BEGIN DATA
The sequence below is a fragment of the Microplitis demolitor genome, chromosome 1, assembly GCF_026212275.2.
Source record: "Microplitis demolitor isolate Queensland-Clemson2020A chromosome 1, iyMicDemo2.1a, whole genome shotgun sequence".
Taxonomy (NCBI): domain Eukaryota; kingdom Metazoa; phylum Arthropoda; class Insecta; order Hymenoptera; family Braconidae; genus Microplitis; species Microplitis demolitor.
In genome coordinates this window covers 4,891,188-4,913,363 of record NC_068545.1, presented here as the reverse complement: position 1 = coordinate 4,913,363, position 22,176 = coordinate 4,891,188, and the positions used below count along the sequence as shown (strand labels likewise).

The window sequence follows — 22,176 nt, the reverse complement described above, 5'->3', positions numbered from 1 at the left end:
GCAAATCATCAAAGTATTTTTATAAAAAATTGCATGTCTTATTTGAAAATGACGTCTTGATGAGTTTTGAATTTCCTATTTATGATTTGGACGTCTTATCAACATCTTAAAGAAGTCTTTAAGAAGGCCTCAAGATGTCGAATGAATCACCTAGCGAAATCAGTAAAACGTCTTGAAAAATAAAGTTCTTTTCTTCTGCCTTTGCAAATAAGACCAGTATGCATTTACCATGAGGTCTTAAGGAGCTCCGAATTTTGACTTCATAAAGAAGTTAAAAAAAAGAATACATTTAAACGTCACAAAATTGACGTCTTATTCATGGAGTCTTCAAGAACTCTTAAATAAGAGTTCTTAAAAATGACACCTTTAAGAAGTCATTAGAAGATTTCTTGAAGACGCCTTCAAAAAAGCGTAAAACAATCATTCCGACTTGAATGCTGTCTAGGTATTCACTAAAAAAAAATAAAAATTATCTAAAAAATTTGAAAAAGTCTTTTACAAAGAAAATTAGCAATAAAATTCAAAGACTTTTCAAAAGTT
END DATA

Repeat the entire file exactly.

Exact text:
The sequence below is a fragment of the Microplitis demolitor genome, chromosome 1, assembly GCF_026212275.2.
Source record: "Microplitis demolitor isolate Queensland-Clemson2020A chromosome 1, iyMicDemo2.1a, whole genome shotgun sequence".
Taxonomy (NCBI): domain Eukaryota; kingdom Metazoa; phylum Arthropoda; class Insecta; order Hymenoptera; family Braconidae; genus Microplitis; species Microplitis demolitor.
In genome coordinates this window covers 4,891,188-4,913,363 of record NC_068545.1, presented here as the reverse complement: position 1 = coordinate 4,913,363, position 22,176 = coordinate 4,891,188, and the positions used below count along the sequence as shown (strand labels likewise).

The window sequence follows — 22,176 nt, the reverse complement described above, 5'->3', positions numbered from 1 at the left end:
GCAAATCATCAAAGTATTTTTATAAAAAATTGCATGTCTTATTTGAAAATGACGTCTTGATGAGTTTTGAATTTCCTATTTATGATTTGGACGTCTTATCAACATCTTAAAGAAGTCTTTAAGAAGGCCTCAAGATGTCGAATGAATCACCTAGCGAAATCAGTAAAACGTCTTGAAAAATAAAGTTCTTTTCTTCTGCCTTTGCAAATAAGACCAGTATGCATTTACCATGAGGTCTTAAGGAGCTCCGAATTTTGACTTCATAAAGAAGTTAAAAAAAAGAATACATTTAAACGTCACAAAATTGACGTCTTATTCATGGAGTCTTCAAGAACTCTTAAATAAGAGTTCTTAAAAATGACACCTTTAAGAAGTCATTAGAAGATTTCTTGAAGACGCCTTCAAAAAAGCGTAAAACAATCATTCCGACTTGAATGCTGTCTAGGTATTCACTAAAAAAAAATAAAAATTATCTAAAAAATTTGAAAAAGTCTTTTACAAAGAAAATTAGCAATAAAATTCAAAGACTTTTCAAAAGTT